You know things are getting ridiculous with Detroit when Dan Gilbert, owner of the Cleveland Cavaliers, is talking you-know-what about the Detroit Pistons. Now a story from the Associated Press piles on, declaring Detroiters “under siege in ‘Carjack City.'” The nickname doesn’t refer to the entire Detroit area, just “parts of the bankrupt metropolis,” one of the symptoms being that motorists are afraid to get out and pump gas.
Put in perspective, in 2008 there were 1,231 carjackings reported, in 2011 there were close to 850 reported, in 2013 there were 720 carjackings and through May 19 this year there have been 191, making last year’s annualized rate 60 per month well above this year’s rate of 42.2 per month. Comparatively, Newark, New Jersey’s carjacking rate has doubled since 2007, with 382 incidents last year – and 475 in its County – placing it above the per capita rate of Detroit, whereas El Paso, TX suffered only 15 carjackings in 2013.
Gas stations in Detroit are signing up and paying up to be of more help to consumers, though. A “Lighthouse” program run in cooperation with the police certifies 24-hour stations as safe havens once they have installed good lighting and security cameras, have employees who will assist drivers and allow drivers to use their phone for emergency calls. Taking their own initiative, one motorist quoted in the article wears a gun on his hip when he pumps gas, another one won’t ever stop for gas at night and runs red lights if she happens to be in the city after sundown.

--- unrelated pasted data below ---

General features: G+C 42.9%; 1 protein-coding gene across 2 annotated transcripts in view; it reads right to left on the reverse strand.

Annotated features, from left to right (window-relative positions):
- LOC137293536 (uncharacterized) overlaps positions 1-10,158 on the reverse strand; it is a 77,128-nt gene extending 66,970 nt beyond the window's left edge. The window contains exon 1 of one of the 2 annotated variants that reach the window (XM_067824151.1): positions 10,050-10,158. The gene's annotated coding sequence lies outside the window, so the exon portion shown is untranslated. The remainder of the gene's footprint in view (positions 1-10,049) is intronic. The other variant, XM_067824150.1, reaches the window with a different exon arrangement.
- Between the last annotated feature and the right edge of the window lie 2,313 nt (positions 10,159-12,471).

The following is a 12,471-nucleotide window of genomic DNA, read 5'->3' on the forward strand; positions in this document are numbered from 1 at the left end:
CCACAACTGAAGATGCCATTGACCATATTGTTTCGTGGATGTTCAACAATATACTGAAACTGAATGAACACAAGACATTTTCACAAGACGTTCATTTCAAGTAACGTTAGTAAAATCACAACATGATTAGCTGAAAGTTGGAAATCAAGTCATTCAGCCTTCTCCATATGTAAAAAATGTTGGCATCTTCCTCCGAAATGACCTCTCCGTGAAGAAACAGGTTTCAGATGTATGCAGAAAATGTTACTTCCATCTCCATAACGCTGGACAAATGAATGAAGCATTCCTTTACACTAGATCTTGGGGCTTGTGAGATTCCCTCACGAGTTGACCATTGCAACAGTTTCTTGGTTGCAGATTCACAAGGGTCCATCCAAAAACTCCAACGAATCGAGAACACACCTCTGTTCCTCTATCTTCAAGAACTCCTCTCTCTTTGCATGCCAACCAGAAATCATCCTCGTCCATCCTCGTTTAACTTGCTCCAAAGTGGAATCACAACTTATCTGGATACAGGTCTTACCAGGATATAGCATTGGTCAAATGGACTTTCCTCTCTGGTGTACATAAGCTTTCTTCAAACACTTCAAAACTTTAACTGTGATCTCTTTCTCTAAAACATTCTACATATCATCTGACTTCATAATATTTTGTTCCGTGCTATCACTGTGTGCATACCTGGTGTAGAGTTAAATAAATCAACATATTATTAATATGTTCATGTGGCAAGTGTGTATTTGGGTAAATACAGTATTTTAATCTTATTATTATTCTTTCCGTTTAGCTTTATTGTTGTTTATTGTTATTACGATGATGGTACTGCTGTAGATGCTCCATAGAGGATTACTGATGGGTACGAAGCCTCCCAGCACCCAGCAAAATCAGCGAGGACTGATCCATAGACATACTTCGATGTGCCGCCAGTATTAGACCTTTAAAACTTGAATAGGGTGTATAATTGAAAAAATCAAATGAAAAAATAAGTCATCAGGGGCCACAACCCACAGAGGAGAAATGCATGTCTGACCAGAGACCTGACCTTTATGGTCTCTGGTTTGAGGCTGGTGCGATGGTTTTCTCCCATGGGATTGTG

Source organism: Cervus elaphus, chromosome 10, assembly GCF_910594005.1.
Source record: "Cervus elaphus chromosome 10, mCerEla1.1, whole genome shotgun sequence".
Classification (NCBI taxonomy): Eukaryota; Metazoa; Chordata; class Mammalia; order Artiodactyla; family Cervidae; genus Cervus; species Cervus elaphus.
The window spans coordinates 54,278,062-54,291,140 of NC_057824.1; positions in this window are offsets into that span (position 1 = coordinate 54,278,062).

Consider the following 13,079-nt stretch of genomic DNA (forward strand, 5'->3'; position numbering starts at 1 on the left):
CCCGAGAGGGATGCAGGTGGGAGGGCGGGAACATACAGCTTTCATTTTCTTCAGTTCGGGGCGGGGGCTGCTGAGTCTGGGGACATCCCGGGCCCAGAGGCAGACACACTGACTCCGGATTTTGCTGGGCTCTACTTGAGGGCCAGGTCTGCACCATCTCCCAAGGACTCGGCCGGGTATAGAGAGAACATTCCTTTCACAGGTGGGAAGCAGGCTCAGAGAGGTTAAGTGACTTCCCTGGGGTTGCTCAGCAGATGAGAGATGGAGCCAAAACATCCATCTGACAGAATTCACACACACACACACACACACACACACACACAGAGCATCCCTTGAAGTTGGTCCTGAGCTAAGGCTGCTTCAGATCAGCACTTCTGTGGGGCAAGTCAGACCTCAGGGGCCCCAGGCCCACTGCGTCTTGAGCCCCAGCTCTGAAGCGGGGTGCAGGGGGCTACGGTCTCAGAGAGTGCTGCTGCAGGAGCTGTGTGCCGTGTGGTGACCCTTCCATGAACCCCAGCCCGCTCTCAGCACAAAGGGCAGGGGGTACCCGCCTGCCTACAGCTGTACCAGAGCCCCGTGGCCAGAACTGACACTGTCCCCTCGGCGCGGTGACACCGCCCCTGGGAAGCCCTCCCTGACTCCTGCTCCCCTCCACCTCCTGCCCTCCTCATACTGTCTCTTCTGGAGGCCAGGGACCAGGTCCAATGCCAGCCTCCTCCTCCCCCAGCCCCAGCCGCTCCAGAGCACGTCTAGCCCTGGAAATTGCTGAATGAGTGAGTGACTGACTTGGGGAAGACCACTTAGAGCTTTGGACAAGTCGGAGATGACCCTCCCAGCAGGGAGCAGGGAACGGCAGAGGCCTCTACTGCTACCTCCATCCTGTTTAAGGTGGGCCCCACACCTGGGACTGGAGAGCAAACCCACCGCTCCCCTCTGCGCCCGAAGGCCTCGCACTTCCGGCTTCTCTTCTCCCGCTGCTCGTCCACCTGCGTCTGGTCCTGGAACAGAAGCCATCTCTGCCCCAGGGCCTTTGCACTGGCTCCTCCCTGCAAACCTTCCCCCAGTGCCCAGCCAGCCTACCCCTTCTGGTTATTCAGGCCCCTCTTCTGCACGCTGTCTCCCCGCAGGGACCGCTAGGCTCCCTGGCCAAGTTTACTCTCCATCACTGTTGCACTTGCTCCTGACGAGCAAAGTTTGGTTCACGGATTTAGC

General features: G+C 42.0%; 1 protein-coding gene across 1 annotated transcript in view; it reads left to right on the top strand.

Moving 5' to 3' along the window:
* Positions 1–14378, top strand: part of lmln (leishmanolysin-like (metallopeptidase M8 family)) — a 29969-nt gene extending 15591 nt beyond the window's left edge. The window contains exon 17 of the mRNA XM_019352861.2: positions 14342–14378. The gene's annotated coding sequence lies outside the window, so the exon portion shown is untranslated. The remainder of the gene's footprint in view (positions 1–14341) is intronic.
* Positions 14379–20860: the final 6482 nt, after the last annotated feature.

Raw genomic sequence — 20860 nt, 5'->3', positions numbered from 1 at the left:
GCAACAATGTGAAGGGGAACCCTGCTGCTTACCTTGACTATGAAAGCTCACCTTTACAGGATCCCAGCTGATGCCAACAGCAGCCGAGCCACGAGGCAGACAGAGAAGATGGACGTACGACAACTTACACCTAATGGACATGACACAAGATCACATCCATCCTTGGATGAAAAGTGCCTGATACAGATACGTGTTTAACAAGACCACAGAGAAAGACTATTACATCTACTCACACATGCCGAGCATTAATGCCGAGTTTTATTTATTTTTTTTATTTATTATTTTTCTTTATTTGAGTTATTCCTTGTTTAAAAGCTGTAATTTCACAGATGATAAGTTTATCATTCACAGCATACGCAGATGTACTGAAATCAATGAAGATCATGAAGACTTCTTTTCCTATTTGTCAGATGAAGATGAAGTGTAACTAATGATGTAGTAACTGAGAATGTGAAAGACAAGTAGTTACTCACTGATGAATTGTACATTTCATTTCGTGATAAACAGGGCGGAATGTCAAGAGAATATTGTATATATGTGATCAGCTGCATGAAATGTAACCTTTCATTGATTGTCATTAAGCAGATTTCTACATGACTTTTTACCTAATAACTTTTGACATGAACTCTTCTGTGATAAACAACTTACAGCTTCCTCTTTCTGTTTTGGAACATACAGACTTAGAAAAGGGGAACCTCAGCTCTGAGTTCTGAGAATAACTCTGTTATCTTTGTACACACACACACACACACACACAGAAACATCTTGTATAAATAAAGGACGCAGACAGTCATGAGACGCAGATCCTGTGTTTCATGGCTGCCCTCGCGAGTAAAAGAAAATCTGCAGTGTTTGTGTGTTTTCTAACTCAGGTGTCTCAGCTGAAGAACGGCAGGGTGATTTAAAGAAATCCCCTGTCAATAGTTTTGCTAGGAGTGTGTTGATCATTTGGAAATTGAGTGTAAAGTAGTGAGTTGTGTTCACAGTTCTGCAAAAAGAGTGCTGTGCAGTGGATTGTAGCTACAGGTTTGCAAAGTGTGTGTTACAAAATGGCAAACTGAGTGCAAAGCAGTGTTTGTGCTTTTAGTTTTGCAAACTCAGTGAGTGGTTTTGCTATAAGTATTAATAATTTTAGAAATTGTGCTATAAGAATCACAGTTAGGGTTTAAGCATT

Yet even though the numbers might not justify the “Carjack City” moniker by themselves, quotes like this one given by an Oakland County, Michigan executive to the New Yorker are sure to make the flames fly higher: “Before you go to Detroit, you get your gas out here. You do not, do not, under any circumstances, stop in Detroit at a gas station! That’s just a call for a carjacking.”
This article originally appeared on Autoblog.